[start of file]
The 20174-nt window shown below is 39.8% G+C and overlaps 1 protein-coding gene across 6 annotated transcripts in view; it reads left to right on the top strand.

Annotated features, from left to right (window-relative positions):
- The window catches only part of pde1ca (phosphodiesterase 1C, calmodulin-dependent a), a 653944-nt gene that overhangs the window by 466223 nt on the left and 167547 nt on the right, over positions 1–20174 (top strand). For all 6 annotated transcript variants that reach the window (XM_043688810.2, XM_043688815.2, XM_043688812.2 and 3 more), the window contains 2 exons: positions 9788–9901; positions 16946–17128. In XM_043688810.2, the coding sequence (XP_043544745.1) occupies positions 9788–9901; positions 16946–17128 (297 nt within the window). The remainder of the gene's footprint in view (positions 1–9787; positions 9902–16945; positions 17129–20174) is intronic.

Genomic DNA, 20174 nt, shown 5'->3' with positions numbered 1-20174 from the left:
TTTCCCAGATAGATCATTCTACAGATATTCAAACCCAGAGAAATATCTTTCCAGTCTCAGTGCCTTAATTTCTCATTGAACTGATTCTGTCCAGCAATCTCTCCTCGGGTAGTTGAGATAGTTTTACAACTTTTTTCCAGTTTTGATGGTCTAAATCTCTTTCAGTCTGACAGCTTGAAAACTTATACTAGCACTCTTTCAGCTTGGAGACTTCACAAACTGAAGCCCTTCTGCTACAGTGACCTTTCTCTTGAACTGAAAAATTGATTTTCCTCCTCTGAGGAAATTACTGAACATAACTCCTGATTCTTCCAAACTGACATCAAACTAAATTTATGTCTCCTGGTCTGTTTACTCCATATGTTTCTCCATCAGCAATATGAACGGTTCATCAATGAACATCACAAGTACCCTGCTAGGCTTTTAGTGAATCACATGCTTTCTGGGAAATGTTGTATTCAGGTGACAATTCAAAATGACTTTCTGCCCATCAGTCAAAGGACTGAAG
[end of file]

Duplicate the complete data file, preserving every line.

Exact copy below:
The 20174-nt window shown below is 39.8% G+C and overlaps 1 protein-coding gene across 6 annotated transcripts in view; it reads left to right on the top strand.

Annotated features, from left to right (window-relative positions):
- The window catches only part of pde1ca (phosphodiesterase 1C, calmodulin-dependent a), a 653944-nt gene that overhangs the window by 466223 nt on the left and 167547 nt on the right, over positions 1–20174 (top strand). For all 6 annotated transcript variants that reach the window (XM_043688810.2, XM_043688815.2, XM_043688812.2 and 3 more), the window contains 2 exons: positions 9788–9901; positions 16946–17128. In XM_043688810.2, the coding sequence (XP_043544745.1) occupies positions 9788–9901; positions 16946–17128 (297 nt within the window). The remainder of the gene's footprint in view (positions 1–9787; positions 9902–16945; positions 17129–20174) is intronic.

Genomic DNA, 20174 nt, shown 5'->3' with positions numbered 1-20174 from the left:
TTTCCCAGATAGATCATTCTACAGATATTCAAACCCAGAGAAATATCTTTCCAGTCTCAGTGCCTTAATTTCTCATTGAACTGATTCTGTCCAGCAATCTCTCCTCGGGTAGTTGAGATAGTTTTACAACTTTTTTCCAGTTTTGATGGTCTAAATCTCTTTCAGTCTGACAGCTTGAAAACTTATACTAGCACTCTTTCAGCTTGGAGACTTCACAAACTGAAGCCCTTCTGCTACAGTGACCTTTCTCTTGAACTGAAAAATTGATTTTCCTCCTCTGAGGAAATTACTGAACATAACTCCTGATTCTTCCAAACTGACATCAAACTAAATTTATGTCTCCTGGTCTGTTTACTCCATATGTTTCTCCATCAGCAATATGAACGGTTCATCAATGAACATCACAAGTACCCTGCTAGGCTTTTAGTGAATCACATGCTTTCTGGGAAATGTTGTATTCAGGTGACAATTCAAAATGACTTTCTGCCCATCAGTCAAAGGACTGAAG